Through the Looking Glass Children's Book Reviews

Make Your Mark: The Drawing Book for Children

Make Your Mark: The Drawing Book for Children

Sarah Richardson
Nonfiction
For ages 8 and up
Tate, 2012   ISBN: 978-1849761116

Humans have been creating drawings for thousands of years. In the past they drew pictures on cave walls and stone surfaces, some of which we can still see today. We are not sure why our ancient ancestors created these images. Maybe they were trying to tell a story, or maybe they just wanted to be creative. Just like these people of long ago, we can make our mark through art.

Thankfully, we don’t have to use cave walls as our canvas. Instead, we can use pieces of paper or sketchbooks, or we can take our favorite drawings and glue them into a scrapbook.

To create our art we can use a wide variety of tools such as pens, pencils, paints, and other media. Using these tools we can create a wide variety of textures and tones, and we can use inks and paints in creative ways that are ‘outside the box.’ Who says that ink needs to be put on a brush or in a pen. It can be blown across a piece of paper using a straw. Wax crayons can be used to make rubbings of textured surfaces such as leaves. Charcoal and chalk can be smudged with a finger to create interesting images.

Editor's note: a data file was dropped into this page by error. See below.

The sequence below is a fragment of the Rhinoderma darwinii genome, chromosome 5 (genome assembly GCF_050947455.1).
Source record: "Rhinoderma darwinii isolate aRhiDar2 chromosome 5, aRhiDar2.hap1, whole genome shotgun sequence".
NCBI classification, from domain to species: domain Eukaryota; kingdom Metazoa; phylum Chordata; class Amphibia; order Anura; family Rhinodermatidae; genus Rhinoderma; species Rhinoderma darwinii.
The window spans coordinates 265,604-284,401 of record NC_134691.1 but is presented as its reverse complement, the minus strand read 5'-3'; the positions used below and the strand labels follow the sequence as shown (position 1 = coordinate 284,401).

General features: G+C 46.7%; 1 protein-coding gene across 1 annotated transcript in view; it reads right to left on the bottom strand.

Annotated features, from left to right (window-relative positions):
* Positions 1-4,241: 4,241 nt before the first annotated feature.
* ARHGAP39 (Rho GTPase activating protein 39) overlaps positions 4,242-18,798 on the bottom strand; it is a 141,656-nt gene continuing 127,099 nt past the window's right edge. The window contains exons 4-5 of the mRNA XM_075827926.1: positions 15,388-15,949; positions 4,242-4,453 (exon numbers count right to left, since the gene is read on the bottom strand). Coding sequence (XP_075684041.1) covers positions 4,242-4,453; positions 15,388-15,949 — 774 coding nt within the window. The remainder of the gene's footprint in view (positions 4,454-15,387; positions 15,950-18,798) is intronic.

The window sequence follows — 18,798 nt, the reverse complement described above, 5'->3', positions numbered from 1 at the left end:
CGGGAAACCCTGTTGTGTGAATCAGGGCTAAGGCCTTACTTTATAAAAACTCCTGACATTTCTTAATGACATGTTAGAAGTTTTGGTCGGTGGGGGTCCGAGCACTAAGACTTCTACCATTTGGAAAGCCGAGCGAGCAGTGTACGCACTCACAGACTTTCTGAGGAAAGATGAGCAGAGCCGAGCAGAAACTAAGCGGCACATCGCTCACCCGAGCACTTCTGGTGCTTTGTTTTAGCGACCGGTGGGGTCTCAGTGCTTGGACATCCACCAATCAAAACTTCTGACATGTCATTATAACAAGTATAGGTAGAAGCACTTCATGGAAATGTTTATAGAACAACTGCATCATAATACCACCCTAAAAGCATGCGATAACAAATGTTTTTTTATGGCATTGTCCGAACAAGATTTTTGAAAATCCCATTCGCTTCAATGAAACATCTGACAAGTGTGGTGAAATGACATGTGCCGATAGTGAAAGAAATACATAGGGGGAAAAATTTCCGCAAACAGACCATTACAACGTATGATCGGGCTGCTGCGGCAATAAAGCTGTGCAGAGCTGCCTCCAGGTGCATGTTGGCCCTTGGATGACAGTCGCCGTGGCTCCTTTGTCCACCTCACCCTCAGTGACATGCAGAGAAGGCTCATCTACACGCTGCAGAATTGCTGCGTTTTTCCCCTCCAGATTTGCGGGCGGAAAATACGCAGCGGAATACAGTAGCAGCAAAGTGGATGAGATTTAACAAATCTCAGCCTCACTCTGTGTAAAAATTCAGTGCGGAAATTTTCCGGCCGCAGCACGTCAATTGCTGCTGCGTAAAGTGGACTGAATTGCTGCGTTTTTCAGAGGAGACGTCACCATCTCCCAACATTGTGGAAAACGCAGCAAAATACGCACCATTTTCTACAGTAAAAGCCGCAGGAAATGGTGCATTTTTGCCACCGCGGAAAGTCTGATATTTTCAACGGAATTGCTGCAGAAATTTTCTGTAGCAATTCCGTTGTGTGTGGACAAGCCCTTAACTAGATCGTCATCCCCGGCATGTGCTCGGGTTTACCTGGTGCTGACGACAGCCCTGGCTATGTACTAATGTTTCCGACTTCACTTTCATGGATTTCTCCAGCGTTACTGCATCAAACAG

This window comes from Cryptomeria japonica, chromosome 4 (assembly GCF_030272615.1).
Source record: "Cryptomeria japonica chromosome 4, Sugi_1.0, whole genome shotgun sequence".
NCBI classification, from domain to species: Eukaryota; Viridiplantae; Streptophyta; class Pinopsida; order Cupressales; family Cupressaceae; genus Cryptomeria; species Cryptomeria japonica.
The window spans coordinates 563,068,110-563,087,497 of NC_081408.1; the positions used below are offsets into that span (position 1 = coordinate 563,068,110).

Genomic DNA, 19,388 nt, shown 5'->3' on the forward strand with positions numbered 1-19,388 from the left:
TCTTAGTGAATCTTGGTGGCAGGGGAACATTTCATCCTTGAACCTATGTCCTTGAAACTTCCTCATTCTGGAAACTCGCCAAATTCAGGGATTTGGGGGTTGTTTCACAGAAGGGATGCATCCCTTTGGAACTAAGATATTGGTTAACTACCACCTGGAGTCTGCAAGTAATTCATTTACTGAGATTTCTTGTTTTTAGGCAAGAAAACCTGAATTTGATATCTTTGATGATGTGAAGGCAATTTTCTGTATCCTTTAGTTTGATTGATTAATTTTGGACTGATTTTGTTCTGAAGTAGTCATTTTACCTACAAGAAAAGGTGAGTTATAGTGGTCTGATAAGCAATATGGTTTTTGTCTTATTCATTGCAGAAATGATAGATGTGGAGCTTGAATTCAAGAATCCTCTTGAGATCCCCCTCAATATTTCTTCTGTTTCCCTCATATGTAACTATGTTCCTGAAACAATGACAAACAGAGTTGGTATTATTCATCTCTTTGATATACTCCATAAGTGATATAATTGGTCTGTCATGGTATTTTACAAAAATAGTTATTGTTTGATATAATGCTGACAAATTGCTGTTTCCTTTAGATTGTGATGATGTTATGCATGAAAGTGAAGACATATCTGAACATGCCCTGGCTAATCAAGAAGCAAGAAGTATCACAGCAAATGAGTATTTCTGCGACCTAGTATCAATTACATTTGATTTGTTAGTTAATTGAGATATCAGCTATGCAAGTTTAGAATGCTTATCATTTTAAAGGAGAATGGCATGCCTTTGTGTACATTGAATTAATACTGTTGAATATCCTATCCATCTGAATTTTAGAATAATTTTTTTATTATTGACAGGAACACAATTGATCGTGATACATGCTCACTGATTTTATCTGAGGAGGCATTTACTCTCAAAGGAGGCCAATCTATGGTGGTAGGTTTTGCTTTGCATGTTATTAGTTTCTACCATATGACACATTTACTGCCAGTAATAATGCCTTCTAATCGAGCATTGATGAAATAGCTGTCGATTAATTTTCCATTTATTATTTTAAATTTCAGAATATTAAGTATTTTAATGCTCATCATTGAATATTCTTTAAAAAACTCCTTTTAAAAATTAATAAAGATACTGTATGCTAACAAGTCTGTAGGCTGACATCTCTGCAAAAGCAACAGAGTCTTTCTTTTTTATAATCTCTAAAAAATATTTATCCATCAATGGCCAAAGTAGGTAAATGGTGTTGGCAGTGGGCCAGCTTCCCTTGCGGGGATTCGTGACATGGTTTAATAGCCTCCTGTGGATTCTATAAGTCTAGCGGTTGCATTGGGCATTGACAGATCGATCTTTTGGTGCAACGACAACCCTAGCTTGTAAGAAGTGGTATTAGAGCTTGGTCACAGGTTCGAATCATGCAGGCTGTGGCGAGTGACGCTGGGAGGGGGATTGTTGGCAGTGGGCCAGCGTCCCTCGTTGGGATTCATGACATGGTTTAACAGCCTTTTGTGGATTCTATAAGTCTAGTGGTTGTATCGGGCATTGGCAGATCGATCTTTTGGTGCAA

Often the biggest problem that artists face is that they don’t know what to draw. A blank page can be intimidating. The author of this book recommends that we try drawing “Everything and anything.” Draw something real or made up. Draw “a feeling, a mood, a memory, an experience, a wish or a dream.” The important thing to remember is that you are in charge of this journey and “There are no limits.”

Readers of this book will discover that when the author says there are no limits she means it. Scribbles, straight lines, arrows, curved lines, spirals, circles and other shapes can all be used to create art. Put shapes together to create figures of people and animals. Try adding patterns. Then try drawing faces and bodies.

In this delightful title the author gives her readers a guidebook to drawing that is unintimidating, fun, and delightfully accessible. She helps us to set aside our worries and encourages to just go with the flow. We get to try things, to experiment, and to see where our creative inclinations take us. The destination is unknown and that is absolutely fine.

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